The late Richard Griffiths is best remembered here as Vernon Dursley in the ‘Harry Potter’ films.
But, Griffiths was most notably a stage actor who excelled in plays written by the best of his generation. I had the great good luck to see him in roles he debuted created by Tom Stoppard and Alan Bennett.
In ‘Heroes’ (2005), three aged poilus of the Great War – Griffiths, John Hurt and Ken Stott – fill the walled garden of a veterans home with their dreams and their affection for one another. Tom Stoppard adapted a French play, ‘The Wind from the Poplars’ into this tragi-comedy.
I thought ‘Heroes’ moving and lovely with Griffiths leading a cast of peers. The play and the three performances have not left my memory.
Not everyone agreed on the play (See it for yourself, if you’re in the vicinity of West Springfield, Mass. where a professional production runs through April 4.) No matter the plot, the stars carried it off.
Of Griffith’s collaboration with Alan Bennett on ‘History Boys’ (2004), we have a film record. It captures something of Griffith’s genius, but film flattens his affect, as it does in the TV series ‘Pie in the Sky’.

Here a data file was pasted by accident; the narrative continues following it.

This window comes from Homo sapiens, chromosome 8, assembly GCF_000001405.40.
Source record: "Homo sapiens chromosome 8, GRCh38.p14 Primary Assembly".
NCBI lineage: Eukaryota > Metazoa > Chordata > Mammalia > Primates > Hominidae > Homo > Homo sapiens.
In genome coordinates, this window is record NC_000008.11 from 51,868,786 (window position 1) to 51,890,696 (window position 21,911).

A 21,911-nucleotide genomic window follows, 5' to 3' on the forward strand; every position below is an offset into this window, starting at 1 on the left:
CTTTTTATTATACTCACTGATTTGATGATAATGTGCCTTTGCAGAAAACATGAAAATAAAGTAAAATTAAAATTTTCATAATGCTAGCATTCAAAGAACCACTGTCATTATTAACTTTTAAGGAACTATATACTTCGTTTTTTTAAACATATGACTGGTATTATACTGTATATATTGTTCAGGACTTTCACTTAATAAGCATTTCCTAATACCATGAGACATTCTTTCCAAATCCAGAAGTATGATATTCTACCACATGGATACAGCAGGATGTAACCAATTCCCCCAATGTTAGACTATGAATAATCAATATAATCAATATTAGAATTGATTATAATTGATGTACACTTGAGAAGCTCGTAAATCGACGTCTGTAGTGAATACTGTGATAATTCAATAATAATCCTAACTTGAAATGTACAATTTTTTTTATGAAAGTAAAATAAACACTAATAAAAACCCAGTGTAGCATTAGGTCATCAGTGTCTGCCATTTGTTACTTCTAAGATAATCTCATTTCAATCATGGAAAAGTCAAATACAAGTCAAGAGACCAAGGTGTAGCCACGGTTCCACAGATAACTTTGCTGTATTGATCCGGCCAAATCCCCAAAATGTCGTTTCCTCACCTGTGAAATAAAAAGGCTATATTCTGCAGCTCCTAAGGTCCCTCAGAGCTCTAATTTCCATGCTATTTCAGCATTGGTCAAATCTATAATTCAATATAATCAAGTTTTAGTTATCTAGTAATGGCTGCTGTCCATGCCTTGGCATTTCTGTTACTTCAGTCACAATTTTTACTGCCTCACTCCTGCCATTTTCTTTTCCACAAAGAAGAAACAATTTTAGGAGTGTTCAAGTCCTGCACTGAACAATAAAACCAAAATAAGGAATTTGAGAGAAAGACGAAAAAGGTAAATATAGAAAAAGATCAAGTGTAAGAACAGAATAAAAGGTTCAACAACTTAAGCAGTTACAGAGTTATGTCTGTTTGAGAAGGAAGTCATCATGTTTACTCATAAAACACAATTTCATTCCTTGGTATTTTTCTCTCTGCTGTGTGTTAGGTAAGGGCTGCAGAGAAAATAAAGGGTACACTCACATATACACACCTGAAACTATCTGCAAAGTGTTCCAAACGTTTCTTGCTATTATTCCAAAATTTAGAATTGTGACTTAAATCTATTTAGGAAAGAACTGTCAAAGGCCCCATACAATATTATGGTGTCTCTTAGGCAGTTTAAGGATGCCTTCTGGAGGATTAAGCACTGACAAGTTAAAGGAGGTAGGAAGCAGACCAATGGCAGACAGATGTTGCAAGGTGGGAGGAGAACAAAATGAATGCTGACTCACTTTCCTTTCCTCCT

Seeing ‘History Boys’ in London, even at a considerable distance from the stage, Griffith’s vibrance, his intense interaction with the other actors and the script left me awestruck.
Bennett and Griffiths were both Yorkshiremen rose from straitened – and worse – circumstances. They shared intellectual curiosities of breathtaking ranges. What gives Griffiths’ role as Hector, the inspired and inspiring teacher, some of its poignancy is that the boys, not the teacher, represented his youth, his life.
A hint of Bennett’s affection for Griffiths comes in entries from his 2013 Diary published in the London Review of Books for Jan. 9, 2014. I have no doubt Griffiths would have played the scene well.
3 May. I am reading Neil MacGregor’s Shakespeare’s Restless World. It’s very good, even overcoming my (A.L. Rowse generated) prejudice against reading about Shakespeare. I hadn’t realised at Richard Griffiths’s funeral in Stratford that Shakespeare’s father had been buried in the churchyard, the whereabouts of the grave now unknown. So when, waiting for the service to start, I went out for a pee under one of the yews in a sheltered corner of the cemetery I may well have been pissing on Shakespeare’s dad’s grave. More decorously, Richard’s massive coffin was resting where presumably Shakespeare’s coffin rested, a notion that would have pleased him though at the service it goes unremarked.